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You are a small-ish business with a traditional IT infrastructure: a single Active Directory domain, a few servers in the back room managed by one or more IT staff, a bunch of desktop and/or notebook computers with business applications installed on them, centralized storage and backup of user data files, an antimalware solution deployed across your network, a VPN solution for your mobile workforce, and so on. Everything is basically working fine. But you'd like to cut back on your overhead and reduce your expenses while maintaining — or even improving — both your IT operations and end-user productivity.
In other words, you're looking at the cloud as a way of achieving these kinds of benefits. Should you or shouldn't you? What are some potential benefits, key considerations and possible pitfalls when you are planning a migration of your in-house IT infrastructure to a cloud-based infrastructure management service?
First off, keep in mind that in IT everything is a trade-off. You want more security? You'll have to accept less manageability. Need to save money? Short-term savings may not equal long-term gains. Need more agility? It takes effort to keep things fluid and flexible. The bottom line is, you can't cheat the universe, so be realistic in the gains you want to achieve by being willing to give up ground in a few places to get there. And remember that ultimately IT management is just a big cosmic wheel that keeps on spinning in cycles — think of distributed versus centralized computing, for example.
A good example of the Karma Principle at work is with so-called all-in-one infrastructure management solutions such as the Windows Intune service from Microsoft. Windows Intune is a terrific service that can provide businesses with PC management and security delivered via the cloud and managed from anywhere using a simple web-based console (see Figure 1).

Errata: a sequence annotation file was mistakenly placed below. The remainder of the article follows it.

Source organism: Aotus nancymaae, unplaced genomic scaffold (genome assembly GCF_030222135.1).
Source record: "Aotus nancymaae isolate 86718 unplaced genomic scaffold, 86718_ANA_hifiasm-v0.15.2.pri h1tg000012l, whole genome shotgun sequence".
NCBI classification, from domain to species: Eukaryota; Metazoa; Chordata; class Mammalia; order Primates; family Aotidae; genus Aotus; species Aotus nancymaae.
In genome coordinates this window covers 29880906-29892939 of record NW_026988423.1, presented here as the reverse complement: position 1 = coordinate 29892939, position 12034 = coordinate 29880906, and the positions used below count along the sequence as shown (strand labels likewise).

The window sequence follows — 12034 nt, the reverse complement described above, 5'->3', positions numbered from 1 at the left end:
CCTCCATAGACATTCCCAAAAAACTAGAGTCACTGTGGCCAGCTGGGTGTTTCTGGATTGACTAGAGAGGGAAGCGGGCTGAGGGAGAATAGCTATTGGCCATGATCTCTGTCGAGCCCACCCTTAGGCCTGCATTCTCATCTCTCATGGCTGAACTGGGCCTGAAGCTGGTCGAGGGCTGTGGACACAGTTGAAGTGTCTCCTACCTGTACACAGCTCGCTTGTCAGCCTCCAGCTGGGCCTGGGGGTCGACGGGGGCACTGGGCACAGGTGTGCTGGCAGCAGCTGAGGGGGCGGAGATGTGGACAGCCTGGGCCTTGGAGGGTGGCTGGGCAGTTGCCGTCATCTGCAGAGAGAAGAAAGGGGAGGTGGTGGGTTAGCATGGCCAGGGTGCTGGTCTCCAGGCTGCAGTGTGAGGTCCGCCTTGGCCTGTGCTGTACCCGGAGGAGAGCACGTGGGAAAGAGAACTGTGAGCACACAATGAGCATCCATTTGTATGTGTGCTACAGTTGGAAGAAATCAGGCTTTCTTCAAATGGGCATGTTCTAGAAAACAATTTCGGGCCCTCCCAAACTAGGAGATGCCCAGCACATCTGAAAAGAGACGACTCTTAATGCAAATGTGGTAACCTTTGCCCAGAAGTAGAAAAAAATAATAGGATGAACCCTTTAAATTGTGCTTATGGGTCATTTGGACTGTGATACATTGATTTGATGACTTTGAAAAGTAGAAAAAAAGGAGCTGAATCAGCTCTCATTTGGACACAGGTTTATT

Windows Intune provides software inventory, update management and endpoint protection, and with predictable monthly billing. Moving PC management into the cloud means IT staff won't need to deploy, learn and maintain an in-house PC management solution. They also gain the ability to manage PCs from anywhere using a standard web browser with an Internet connection.
Figure 1: Windows Intune delivers an all-in-one cloud-based PC management solution.
That's a lot to gain, so what can you lose? Control for one thing. Microsoft guarantees 99.9 percent uptime for their service, but when a cloud-based service goes down (as several notable ones have in the last year) customers generally have no option but to wait things out. At least when your on-premises management system goes down, you can try to fix it (or at least yell at people), which means you have some control over getting the system up and running again. But you have to relinquish some measure of control whenever you outsource something to a cloud-based solution.
The Windows Intune web-based admin console also looks simple to use, but what one gains in simplicity, one often loses in functionality. Some features not available with the console include restarting services on PCs, running a script on them, viewing event logs on the remote computers and performing a system restore or bare-metal recovery. It’s possible do some of these things by opening a Remote Assistance session with the PC but only if the end-user initiates the RA request.